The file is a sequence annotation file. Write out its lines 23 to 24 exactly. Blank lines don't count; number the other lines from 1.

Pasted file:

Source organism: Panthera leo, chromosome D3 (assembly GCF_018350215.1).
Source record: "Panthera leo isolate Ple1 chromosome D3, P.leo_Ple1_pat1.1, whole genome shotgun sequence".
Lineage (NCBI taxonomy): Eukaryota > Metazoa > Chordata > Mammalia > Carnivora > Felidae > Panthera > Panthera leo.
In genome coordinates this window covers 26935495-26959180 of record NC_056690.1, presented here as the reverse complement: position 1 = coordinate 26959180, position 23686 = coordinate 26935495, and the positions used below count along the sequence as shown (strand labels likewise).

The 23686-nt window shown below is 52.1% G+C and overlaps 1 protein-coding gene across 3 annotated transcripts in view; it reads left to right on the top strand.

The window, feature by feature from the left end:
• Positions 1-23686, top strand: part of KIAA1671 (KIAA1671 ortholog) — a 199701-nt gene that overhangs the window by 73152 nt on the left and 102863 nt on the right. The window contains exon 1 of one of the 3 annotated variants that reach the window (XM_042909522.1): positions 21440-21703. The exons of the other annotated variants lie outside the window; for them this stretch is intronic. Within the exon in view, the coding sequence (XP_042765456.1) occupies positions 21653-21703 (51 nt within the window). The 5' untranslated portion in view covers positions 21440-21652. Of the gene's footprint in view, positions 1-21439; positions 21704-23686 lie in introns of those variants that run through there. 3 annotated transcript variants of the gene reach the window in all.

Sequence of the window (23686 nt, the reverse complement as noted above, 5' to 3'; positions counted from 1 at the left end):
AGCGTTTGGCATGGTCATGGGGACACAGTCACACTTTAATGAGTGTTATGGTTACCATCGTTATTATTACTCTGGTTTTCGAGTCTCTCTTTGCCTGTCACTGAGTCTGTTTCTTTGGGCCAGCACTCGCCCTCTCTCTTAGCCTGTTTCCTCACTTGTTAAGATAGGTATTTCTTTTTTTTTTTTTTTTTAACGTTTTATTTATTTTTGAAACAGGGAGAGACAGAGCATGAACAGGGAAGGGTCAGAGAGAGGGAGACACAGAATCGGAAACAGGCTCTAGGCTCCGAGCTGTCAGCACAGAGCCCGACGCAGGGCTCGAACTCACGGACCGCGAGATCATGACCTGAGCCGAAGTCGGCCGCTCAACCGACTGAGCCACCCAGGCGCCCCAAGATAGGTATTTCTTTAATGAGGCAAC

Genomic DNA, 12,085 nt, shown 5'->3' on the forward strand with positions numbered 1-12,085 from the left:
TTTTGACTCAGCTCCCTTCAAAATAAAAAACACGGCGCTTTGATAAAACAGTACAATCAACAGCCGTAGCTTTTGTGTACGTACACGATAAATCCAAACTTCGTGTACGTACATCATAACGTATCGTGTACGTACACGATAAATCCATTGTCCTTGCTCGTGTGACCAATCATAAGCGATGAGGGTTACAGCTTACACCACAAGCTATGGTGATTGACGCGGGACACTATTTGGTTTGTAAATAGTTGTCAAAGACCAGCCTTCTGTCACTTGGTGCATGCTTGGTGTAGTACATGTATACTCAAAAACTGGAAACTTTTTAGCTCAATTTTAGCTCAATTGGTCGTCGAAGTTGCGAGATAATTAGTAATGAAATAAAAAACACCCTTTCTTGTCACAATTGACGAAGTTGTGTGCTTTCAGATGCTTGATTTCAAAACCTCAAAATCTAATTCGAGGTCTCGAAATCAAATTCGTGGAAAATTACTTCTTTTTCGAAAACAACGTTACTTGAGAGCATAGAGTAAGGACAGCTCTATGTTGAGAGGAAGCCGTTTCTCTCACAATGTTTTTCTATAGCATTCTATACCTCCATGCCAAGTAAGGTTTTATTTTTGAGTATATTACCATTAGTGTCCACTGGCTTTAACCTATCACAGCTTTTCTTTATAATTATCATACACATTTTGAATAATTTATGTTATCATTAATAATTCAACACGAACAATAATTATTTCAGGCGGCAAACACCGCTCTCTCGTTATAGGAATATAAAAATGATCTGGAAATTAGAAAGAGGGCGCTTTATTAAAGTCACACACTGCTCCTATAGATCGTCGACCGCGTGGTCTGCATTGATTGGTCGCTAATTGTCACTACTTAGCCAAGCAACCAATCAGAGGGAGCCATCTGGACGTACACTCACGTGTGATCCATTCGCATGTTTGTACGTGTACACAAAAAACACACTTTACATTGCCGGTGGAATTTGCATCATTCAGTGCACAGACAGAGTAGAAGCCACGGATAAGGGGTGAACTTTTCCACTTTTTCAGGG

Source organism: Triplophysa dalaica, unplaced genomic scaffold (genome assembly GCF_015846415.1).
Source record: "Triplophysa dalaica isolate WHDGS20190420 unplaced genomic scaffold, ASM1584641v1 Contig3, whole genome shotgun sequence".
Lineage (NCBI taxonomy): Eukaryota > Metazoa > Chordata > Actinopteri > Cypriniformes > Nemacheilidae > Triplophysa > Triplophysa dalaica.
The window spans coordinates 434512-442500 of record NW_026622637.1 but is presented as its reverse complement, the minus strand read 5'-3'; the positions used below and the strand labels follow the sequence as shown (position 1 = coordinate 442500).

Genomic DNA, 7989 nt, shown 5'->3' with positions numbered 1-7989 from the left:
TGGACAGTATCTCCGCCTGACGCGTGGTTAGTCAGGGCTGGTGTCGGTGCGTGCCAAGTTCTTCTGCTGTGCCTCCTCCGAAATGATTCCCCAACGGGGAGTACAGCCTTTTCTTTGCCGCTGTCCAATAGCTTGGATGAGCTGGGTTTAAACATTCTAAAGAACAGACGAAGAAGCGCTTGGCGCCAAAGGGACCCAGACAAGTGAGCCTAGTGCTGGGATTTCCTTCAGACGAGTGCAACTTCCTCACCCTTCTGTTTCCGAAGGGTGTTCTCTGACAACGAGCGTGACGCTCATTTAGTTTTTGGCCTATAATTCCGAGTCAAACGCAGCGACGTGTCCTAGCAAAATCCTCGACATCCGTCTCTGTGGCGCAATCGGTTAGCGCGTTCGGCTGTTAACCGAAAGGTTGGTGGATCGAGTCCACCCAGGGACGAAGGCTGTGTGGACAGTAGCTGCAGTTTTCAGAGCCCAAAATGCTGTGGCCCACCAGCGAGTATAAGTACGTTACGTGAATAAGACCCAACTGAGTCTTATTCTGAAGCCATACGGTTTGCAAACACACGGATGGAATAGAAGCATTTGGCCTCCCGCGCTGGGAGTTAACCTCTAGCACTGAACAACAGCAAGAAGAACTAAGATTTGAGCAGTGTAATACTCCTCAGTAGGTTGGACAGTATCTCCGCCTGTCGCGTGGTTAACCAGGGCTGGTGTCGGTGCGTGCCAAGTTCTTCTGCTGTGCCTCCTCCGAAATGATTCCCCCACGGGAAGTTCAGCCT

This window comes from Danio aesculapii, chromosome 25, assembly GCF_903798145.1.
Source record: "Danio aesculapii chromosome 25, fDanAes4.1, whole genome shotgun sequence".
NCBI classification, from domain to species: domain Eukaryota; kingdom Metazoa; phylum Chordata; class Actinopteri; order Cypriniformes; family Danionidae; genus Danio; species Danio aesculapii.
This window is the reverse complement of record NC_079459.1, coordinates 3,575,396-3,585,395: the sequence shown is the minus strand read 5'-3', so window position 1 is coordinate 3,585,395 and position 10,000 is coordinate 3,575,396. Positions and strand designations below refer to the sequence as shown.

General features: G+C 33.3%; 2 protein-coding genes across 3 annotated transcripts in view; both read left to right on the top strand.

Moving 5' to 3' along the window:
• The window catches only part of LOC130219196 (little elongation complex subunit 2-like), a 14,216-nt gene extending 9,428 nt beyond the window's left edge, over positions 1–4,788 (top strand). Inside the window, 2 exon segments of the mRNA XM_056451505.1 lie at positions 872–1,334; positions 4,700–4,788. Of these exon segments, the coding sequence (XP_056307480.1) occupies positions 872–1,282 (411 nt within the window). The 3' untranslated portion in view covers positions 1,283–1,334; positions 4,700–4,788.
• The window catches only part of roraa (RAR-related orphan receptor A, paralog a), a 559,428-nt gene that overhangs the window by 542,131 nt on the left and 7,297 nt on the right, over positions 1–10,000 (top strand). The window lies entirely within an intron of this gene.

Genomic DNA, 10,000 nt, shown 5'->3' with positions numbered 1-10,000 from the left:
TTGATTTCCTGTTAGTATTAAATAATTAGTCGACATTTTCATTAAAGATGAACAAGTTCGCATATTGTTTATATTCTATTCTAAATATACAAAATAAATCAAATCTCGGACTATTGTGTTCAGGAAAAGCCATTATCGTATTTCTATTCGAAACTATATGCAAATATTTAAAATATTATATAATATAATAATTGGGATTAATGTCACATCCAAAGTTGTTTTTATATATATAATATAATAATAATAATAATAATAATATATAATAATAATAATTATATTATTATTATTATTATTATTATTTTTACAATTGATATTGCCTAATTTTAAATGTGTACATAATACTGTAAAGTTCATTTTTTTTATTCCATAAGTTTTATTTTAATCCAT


Moving 5' to 3' along the window:
• The window catches only part of LOC130219196 (little elongation complex subunit 2-like), a 14,216-nt gene extending 9,428 nt beyond the window's left edge, over positions 1–4,788 (top strand). Inside the window, 2 exon segments of the mRNA XM_056451505.1 lie at positions 872–1,334; positions 4,700–4,788. Of these exon segments, the coding sequence (XP_056307480.1) occupies positions 872–1,282 (411 nt within the window). The 3' untranslated portion in view covers positions 1,283–1,334; positions 4,700–4,788.